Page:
For weeks I’ve been grumbling to anyone willing to listen (and everyone who follows me on Twitter) about Gramercy Park—more specifically, about how I work three blocks away on Irving Place and am a tax-paying, law-abiding resident of New York City, a historic preservation enthusiast who never litters, and yet this space, a perfect square of green I have to walk around to get to Lexington Avenue, is inaccessible to me because I don’t have one of the 400 keys in circulation.

New York Narratives lead Khushbu Shah

New York Narratives by Zoe Rosenberg

There’s something about the experience of growing up in New York City—riding the subway to school as a child, or playing tag in the street instead of a backyard—that’s unlike so many other places. Here, you’ll meet nine New Yorkers of varying ages and backgrounds, who have very different perspectives on their hometown but are united in one common theme: they care deeply about this city and its future. They love where they live.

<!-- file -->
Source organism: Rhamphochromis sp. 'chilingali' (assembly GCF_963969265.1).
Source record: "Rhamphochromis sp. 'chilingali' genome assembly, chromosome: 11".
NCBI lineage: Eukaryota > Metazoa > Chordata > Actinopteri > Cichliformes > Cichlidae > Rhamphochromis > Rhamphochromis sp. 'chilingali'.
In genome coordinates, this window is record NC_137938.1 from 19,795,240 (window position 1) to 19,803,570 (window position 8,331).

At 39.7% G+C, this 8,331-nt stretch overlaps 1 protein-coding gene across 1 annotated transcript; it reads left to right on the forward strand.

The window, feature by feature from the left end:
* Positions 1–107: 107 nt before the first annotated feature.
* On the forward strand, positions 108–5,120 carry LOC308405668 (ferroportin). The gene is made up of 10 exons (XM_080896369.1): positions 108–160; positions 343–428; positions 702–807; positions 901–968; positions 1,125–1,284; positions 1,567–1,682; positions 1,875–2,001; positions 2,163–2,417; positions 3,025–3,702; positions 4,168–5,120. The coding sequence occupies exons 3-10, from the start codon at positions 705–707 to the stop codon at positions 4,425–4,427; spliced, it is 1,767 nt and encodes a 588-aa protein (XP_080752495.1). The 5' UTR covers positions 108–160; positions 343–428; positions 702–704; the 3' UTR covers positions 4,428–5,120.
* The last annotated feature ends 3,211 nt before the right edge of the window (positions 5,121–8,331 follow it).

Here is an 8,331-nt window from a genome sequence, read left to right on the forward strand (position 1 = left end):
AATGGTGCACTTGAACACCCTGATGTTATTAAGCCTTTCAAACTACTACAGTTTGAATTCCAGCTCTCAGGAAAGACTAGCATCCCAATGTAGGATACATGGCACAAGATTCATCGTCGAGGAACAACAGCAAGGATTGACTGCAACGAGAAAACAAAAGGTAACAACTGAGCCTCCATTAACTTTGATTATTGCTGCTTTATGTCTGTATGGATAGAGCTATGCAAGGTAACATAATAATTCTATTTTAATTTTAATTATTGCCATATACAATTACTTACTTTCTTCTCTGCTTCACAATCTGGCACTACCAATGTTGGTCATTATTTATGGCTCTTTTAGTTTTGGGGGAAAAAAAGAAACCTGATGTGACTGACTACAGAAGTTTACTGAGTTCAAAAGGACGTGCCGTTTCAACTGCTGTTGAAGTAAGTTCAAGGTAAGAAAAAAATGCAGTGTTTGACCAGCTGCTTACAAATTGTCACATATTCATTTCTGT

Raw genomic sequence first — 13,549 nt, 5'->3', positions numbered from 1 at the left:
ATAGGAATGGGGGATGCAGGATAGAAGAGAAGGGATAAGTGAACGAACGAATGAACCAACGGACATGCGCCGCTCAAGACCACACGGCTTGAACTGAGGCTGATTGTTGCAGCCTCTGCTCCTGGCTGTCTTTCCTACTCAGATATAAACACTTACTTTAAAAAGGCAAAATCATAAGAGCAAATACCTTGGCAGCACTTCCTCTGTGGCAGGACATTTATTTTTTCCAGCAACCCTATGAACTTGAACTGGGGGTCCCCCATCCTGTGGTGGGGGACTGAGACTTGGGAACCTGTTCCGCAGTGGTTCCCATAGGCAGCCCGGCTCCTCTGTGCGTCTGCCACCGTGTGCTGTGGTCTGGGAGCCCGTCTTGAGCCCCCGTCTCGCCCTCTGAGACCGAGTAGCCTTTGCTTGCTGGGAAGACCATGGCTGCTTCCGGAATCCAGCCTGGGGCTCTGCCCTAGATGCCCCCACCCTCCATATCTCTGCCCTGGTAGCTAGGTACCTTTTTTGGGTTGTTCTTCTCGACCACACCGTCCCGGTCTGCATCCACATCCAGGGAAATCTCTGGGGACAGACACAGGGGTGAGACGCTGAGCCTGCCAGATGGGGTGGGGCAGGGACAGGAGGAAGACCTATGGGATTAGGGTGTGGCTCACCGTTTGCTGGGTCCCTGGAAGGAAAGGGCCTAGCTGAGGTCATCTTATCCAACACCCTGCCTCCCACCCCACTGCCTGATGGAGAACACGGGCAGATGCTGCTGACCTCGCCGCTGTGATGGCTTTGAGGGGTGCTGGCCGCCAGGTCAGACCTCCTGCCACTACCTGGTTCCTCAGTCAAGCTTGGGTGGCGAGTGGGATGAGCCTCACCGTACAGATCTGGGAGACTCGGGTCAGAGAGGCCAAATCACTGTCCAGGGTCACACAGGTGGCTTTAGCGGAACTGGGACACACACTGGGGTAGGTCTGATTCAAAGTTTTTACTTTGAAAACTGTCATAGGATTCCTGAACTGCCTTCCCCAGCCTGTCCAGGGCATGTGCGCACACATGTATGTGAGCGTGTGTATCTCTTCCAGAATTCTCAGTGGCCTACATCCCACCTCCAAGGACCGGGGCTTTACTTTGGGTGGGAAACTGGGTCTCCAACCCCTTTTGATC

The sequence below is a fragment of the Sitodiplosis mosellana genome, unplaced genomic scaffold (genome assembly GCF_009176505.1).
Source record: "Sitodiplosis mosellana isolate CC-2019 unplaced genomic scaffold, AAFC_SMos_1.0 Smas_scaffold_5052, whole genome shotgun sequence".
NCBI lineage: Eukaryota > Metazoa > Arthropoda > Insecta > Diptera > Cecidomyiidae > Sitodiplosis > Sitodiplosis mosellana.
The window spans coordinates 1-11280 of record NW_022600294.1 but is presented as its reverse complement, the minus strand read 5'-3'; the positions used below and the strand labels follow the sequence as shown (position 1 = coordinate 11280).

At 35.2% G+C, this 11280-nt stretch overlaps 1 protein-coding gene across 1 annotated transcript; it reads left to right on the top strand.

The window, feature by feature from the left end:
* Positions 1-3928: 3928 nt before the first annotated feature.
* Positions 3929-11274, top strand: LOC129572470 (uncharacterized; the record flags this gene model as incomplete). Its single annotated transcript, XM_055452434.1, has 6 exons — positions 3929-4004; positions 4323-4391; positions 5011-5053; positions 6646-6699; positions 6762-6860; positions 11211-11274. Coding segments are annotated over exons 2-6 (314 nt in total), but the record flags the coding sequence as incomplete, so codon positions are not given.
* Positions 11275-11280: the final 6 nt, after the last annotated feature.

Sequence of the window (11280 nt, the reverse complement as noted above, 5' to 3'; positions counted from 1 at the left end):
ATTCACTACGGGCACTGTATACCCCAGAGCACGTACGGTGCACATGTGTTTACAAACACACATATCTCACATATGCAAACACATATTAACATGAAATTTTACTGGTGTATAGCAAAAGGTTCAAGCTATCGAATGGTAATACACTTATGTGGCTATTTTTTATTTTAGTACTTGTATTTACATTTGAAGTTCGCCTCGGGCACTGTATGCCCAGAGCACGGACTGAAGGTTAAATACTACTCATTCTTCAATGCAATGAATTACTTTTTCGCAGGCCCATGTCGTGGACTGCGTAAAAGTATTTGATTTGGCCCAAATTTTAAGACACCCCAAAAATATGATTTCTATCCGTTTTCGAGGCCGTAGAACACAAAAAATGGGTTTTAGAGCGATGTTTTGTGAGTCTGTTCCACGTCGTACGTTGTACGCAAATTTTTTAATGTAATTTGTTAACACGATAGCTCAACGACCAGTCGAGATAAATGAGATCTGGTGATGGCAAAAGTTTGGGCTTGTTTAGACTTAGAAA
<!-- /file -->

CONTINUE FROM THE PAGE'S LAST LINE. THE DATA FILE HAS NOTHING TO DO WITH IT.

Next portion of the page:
Stanley Greenberg

What if you could walk to the airport? by Karrie Jacobs

On a crisp and sunny autumn day, not long ago, I walked to LaGuardia Airport. I wasn’t one of those people you’ve seen on the news who get so panicked by gridlock on the Grand Central Parkway that they abandon their taxis and drag their wheelies across eight lanes of traffic and up the exit ramps to their terminals. I wasn’t even in a hurry. I didn’t have a plane to catch. I wasn’t going anywhere except the airport.

Photo by Jessica Burstein/NBC/NBCU Photo Bank via Getty Images

Law & Order’s New York was never real by James Nevius